Arizona is known all over the world for its impressive landscapes, including deserts, canyons, and unique rock formations. One of the state's true hidden gems is the Lava Tubes just outside of the city of Flagstaff. In an area that is surrounded by snow-capped mountains and lush forests, the thought of finding lava-forged tunnels beneath the surface of the earth might sound strange, but that's exactly what makes this little wonder one of Arizona's most special and impressive sites to visit.

1. Getting to the Lava Tubes in Flagstaff

Getting to the Lava Tubes in Flagstaff
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The Lava Tubes, also known as the Lava River Caves, are located in the Arizona's Coconino National Forest. The entrance can be found approximately 14 miles (23km) outside Flagstaff, so it's only a short drive from the city to the caves.

Managed by the United States Forest Service, the Lava Tunnels are open all year long but are sometimes inaccessible due to adverse weather conditions in the area that can lead to the surrounding dirt roads becoming muddy and impossible to drive along, meaning that they are usually closed through the winter months and any potential visitors will have to hike or ski to the entrance instead.

Getting to the caves is very simple, with visitors simply needing to follow Highway 180 north up to mile marker 230. From there, turn left onto Forest Road 245 and follow it for a little while before turning left again onto Forest Road 171, which will lead you directly to the parking lot for the Flagstaff Lava Tubes.

2. Visiting the Flagstaff Lava Tubes

Visiting the Flagstaff Lava Tubes
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The Flagstaff Lava Tubes are a 700,000 year old rock formation, created when lava flowed out through a volcanic vent and hardened over time, creating a unique cave system for people to explore. It's a real natural marvel and the only example of a navigable lava tube in this part of America.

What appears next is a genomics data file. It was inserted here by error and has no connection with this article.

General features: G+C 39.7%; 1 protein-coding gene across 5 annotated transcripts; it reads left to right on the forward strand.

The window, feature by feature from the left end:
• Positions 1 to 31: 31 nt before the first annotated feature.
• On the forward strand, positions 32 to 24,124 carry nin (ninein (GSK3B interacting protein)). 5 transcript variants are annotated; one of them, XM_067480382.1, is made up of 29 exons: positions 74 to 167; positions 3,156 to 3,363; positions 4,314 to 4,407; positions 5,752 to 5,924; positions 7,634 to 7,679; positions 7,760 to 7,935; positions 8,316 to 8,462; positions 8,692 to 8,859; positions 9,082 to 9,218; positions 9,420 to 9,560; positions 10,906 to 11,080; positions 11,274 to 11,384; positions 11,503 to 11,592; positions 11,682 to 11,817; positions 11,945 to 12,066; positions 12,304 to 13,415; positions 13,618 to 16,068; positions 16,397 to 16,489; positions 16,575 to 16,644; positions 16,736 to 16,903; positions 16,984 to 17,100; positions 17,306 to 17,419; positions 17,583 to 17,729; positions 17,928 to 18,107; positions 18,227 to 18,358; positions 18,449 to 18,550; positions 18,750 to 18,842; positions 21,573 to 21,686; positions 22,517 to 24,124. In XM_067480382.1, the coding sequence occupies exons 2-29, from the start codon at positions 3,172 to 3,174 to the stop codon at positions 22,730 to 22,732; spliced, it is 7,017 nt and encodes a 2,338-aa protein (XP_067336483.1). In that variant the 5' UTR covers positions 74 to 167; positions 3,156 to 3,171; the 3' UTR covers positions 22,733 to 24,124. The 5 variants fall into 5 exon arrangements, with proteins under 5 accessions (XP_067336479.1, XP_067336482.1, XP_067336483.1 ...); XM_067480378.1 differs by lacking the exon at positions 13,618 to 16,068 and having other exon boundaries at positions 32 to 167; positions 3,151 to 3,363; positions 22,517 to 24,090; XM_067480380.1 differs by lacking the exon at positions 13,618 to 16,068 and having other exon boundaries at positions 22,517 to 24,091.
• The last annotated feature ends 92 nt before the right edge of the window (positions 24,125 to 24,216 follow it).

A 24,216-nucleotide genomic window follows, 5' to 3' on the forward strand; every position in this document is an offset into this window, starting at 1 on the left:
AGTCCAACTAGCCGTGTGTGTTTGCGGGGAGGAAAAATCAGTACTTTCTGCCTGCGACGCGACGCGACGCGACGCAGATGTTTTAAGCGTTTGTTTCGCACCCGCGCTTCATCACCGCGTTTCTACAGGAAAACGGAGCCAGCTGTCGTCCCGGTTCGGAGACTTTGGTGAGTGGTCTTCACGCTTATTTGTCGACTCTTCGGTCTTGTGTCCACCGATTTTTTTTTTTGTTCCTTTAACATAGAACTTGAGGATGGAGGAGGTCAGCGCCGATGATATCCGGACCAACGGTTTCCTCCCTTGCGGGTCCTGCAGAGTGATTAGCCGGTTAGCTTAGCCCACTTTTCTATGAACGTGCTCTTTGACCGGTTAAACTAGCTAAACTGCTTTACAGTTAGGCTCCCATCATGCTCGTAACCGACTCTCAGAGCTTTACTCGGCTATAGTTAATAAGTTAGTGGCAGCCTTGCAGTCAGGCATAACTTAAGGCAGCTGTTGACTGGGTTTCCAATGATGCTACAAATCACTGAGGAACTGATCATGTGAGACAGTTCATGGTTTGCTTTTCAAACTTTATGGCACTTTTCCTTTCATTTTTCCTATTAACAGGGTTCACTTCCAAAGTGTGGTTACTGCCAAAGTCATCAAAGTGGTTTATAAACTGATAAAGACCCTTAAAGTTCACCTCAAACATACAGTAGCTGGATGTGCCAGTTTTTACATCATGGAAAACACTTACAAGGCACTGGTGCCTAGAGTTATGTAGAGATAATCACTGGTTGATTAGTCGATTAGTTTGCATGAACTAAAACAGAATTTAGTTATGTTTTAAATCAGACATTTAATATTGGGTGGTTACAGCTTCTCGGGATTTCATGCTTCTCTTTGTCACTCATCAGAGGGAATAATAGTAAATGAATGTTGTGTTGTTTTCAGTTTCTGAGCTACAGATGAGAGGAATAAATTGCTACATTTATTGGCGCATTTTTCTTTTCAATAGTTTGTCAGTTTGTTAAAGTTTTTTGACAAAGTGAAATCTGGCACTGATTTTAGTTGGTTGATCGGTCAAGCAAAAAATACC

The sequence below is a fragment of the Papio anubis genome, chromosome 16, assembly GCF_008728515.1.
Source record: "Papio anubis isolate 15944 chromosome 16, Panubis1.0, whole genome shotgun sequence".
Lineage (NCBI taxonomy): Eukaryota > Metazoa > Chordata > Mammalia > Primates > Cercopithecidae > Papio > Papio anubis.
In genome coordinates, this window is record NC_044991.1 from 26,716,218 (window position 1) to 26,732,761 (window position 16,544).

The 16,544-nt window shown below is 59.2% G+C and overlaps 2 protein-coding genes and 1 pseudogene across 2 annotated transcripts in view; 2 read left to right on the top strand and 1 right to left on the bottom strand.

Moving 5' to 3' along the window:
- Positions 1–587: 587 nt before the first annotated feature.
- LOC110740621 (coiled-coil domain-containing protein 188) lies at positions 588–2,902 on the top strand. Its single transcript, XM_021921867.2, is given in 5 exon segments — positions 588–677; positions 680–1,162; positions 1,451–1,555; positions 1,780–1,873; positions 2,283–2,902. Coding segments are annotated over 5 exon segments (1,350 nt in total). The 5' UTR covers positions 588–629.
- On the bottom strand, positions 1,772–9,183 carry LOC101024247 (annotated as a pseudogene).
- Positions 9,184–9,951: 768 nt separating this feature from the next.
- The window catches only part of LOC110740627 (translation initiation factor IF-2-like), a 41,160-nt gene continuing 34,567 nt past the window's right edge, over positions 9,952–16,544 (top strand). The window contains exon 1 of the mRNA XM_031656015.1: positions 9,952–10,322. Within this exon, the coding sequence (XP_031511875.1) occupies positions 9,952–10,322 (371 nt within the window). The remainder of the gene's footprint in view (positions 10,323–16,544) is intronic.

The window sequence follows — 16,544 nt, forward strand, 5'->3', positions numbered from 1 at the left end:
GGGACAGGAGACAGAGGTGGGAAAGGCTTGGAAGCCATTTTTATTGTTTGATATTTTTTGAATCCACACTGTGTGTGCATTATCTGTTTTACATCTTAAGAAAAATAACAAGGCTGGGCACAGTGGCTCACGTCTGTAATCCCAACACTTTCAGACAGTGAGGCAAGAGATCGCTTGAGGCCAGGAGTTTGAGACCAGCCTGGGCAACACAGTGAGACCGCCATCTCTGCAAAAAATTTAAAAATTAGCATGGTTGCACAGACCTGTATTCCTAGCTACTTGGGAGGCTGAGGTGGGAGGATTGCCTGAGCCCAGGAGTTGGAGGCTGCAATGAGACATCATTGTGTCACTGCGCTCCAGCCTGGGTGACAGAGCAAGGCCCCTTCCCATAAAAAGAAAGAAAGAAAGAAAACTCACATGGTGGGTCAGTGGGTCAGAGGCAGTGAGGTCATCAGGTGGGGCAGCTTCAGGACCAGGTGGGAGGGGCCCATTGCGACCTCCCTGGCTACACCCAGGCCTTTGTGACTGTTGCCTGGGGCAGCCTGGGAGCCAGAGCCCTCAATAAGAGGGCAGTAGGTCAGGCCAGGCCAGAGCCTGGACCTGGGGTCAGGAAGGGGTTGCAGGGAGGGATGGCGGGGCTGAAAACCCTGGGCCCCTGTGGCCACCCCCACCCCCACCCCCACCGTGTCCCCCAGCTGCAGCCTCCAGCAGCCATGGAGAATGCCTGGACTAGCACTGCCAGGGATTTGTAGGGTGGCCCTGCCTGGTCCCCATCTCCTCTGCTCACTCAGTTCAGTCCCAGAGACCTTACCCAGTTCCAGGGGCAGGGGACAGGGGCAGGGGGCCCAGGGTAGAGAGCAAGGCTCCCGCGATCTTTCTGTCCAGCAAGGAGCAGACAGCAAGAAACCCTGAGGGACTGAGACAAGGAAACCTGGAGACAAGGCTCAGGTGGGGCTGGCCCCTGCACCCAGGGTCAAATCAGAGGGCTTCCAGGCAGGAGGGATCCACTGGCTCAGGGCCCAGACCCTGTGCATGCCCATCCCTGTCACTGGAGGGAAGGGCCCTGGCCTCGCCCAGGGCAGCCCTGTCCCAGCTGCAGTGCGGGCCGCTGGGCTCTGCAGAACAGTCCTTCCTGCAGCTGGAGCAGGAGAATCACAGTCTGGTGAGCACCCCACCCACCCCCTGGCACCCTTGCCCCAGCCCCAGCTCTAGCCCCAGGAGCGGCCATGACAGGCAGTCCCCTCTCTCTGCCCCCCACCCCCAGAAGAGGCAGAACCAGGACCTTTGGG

Naturally, anyone with an interest in geology or natural science will adore exploring this formation, as will any outdoor enthusiasts. Families also like to investigate the Flagstaff Lava Tubes too and the cave runs for less than a mile, so you don't need to be too physically fit to see the whole thing. It's also just one long cave, so there's no chance of you getting lost or accidentally taking a wrong turn anywhere.

Little unique lava rock formations can be found all along the passageway and it can be truly breathtaking to walk through the lava tubes and simply admire this unique feat of nature. If you do decide to visit, however, be sure to respect the area and avoid leaving any litter behind or defacing the walls. Graffiti has been an issue at the Flagstaff Lava Tubes but it’s vital for visitors to try and preserve the area for future generations.

3. Important Information

Important Information
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First of all, it's important to note that the lava tubes are unstaffed and have no admission fees or ticket-based entry. All you have to do is walk right up and head inside, but it's important to be prepared. This means you should bring your own equipment for safety and practicality reasons. For example, visitors are recommended to come equipped with multiple light sources, like flash lights, lanterns, or glow sticks.